The first section is perfect for learning how to pedal correctly, and is one of the first pieces I performed at the piano school's yearly concert, just like many of my friends at the school.
The later sections are slightly more demanding, but more rewarding than the well-known first section.
Für Elise was not published until well after Beethoven's death, and no-one really knows which of three possible people this piece was dedicated to (three people close to Beethoven's had the nickname Elise).
Chopin - Waltz of the Puppy
Frederick Chopin's Waltz No. 6 in D-flat major Op.64, No.1 has two common names - the Waltz of the Puppy or the Minute Waltz.
Chopin was inspired to write this pieces when watching a puppy chasing it's tail.
Many pianists try to play it as fast as possible to show technical prowess, but it's not actually meant to be played in one minute.
Valentina Lisitsa plays a stunning version, you can truly see a puppy chase its tail in the craziness of the fast sections.
Chopin - Piano Sonata No. 3
Another by Chopin, showing the influence of the competition documentary - Piano Sonata No. 3 in B minor, Op.58.
This is the only sonata by him that ends in a major key, and is one of Chopin's most technically and musically difficult pieces.
The fourth movement, as played here by Elias-Axel Pettersson, is chaotic and fast, with emotional and beautiful melodies tumbling over each other in a rush to reach the finish.
Can you tell, I love Chopin's piano music?
Bach - Italian Concerto
The third movement, Presto, from J.S. Bach's Italian Concerto in F major, BWV961, is another technically difficult piece.
Originally composed for the harpsichord, it's become one of the most played piano solos by Bach.
Daniel Martyn Lewis gives a great performance of the third movement.
Bach is not my favorite piano composer, as I prefer more emotional pieces now, rather than just technically challenging ones.
Mozart - Piano Sonata No. 8
The Allegro Maestoso first movement from Mozart's Piano Sonata No. 8 in A minor, K. 310/300d, is a stately but still fast movement.
It's one of only two sonatas written in a minor key by Mozart.
The cadenza from the third movement - Presto - is incredibly fast and difficult, but exhilarating when you pull it off perfectly!
You can feel how the audience reacts in the competition when Shuuhei performs the first movement flawlessly.
A lot of Mozart's music for piano (Serie IX: Klaviermusik, then click on the 'i' and then the PDF) and other instruments is downloadable for free from the Mozarteum Foundation in Salzberg.
Other great musical anime
- Nodame Cantabile is probably the most well known anime about musicians, following the ups and downs of college-age classical music students.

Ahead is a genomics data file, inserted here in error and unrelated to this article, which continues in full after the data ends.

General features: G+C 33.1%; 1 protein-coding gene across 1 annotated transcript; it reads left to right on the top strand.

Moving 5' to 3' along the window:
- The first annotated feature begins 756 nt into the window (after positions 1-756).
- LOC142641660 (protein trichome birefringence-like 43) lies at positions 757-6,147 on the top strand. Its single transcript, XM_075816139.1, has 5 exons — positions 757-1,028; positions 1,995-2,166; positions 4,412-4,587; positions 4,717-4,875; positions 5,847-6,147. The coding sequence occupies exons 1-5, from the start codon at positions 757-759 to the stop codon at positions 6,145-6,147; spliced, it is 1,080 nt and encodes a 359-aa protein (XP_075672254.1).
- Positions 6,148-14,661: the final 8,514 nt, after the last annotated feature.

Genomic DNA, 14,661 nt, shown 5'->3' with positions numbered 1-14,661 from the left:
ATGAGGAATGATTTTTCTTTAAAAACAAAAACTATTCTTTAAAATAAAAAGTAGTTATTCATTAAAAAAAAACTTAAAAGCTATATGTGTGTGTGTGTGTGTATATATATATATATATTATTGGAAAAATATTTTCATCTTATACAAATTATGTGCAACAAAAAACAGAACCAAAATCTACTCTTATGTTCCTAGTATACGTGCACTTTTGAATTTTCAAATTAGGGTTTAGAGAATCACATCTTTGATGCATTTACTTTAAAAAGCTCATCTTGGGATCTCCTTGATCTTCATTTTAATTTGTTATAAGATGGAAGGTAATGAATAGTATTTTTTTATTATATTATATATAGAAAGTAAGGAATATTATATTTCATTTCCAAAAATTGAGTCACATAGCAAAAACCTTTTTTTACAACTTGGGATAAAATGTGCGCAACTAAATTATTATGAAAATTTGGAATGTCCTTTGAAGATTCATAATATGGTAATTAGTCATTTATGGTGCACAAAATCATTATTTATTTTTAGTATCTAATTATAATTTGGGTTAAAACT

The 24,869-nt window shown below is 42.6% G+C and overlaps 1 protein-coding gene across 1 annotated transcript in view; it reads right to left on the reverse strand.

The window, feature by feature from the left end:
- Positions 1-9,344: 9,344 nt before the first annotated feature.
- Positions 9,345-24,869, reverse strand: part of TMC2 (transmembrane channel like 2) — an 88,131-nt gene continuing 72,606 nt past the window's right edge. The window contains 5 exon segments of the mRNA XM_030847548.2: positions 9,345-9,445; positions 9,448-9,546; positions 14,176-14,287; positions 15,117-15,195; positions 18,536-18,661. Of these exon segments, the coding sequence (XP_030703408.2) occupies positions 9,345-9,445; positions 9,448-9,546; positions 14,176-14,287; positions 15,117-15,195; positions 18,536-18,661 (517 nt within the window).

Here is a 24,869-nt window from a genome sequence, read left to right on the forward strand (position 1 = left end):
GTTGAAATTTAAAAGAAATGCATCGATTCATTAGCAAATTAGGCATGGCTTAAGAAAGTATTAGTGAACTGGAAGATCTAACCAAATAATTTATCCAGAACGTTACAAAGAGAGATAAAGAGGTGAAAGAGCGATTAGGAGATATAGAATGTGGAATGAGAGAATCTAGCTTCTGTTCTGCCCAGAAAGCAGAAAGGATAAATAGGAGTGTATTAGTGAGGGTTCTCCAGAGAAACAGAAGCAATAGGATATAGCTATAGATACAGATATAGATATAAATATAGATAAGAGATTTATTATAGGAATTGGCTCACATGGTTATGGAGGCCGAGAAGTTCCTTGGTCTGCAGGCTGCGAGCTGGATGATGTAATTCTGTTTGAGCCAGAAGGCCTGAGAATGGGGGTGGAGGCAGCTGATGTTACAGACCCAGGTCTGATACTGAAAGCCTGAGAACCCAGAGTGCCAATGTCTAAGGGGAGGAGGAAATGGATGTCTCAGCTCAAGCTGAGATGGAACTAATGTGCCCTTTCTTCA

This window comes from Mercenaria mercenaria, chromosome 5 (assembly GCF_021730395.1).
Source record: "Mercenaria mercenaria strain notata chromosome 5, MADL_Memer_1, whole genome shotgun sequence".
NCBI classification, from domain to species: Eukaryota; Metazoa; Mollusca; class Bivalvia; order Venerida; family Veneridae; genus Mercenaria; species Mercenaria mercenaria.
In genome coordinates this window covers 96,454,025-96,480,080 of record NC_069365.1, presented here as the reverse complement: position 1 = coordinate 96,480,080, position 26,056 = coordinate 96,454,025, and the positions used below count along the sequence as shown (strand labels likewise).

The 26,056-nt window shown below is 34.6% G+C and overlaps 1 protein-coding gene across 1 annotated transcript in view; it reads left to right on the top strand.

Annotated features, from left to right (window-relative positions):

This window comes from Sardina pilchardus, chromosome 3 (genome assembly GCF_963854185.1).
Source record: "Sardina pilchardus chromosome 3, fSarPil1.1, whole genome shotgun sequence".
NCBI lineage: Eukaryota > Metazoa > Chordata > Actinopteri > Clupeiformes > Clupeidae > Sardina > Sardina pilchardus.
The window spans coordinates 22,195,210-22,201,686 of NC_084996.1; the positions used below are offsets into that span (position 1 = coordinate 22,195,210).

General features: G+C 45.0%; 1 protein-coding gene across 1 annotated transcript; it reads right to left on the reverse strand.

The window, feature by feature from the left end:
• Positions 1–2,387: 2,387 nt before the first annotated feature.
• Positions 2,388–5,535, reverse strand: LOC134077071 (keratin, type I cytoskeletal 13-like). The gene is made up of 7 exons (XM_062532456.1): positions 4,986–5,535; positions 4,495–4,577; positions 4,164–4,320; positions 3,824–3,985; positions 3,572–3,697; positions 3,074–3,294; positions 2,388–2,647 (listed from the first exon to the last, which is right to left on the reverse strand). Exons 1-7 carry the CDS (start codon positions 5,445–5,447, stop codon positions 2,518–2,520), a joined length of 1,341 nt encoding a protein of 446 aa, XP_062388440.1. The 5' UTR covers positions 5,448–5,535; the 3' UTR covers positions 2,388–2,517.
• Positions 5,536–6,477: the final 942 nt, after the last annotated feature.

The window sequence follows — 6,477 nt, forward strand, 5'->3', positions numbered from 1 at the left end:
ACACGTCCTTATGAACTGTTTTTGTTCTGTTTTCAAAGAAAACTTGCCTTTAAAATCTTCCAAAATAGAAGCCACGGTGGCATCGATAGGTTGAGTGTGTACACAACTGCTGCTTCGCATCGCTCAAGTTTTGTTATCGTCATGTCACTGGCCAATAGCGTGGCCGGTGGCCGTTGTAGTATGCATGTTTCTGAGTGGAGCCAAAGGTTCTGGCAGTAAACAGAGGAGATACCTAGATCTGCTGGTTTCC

Nodame Cantabile has been adapted to a live-action series and covers all kinds of instruments and orchestral music, as well as Nodame's piano music.
- La Corda d'Oro is about high school music students, mostly about the violinist Kahoko with a magical violin and how she is drawn in to the high pressure classical music world.
- K-On is another slice-of-life high school music anime, with light rock music.
- Beck and Nana are two anime set mostly out of school and are about members of rock and punk bands.
- Kids on the Slope (Sakamichi no Apollon) follows a high school classical pianist as he moves into the world of Jazz, with some amazing jazz piano.
Kymberly Fergusson (author) from Germany on January 17, 2019:
Hi Kayla! I'm pretty sure that's a piano arrangement of Dvorak's 9th symphony (New World), 4th movement (Allegro con fuoco). It's usually arranged for 4 hands though!
Kayla Watson on October 04, 2018:
What’s the name of the symphony in episode 6 where he was playing on the glass piano
Dianna Mendez on June 20, 2016:
I am considering taking piano lessons from a neighbor. I need only refresh my technique but the time is lacking. I enjoyed your post, especially the Beethoven and Chopin sections.
Treathyl FOX from Austin, Texas on June 17, 2016:
My late mother sent me for piano lessons when I was in 5th grade. If I have one regret in life, it's that my immaturity as a child made me decide not to continue my lessons. Told my mom it wasn't necessary. It was a sacrifice for her to come up with the money to pay the teacher anyway so I guess she didn't bother to argue with me. Looking back on it, I wish I would have appreciated the sacrifice she was making and been more thankful that there were piano teachers in my neighborhood willing to teach young kids. Silly me! :( In an ideal world I think all children should be taught how to play an instrument. :)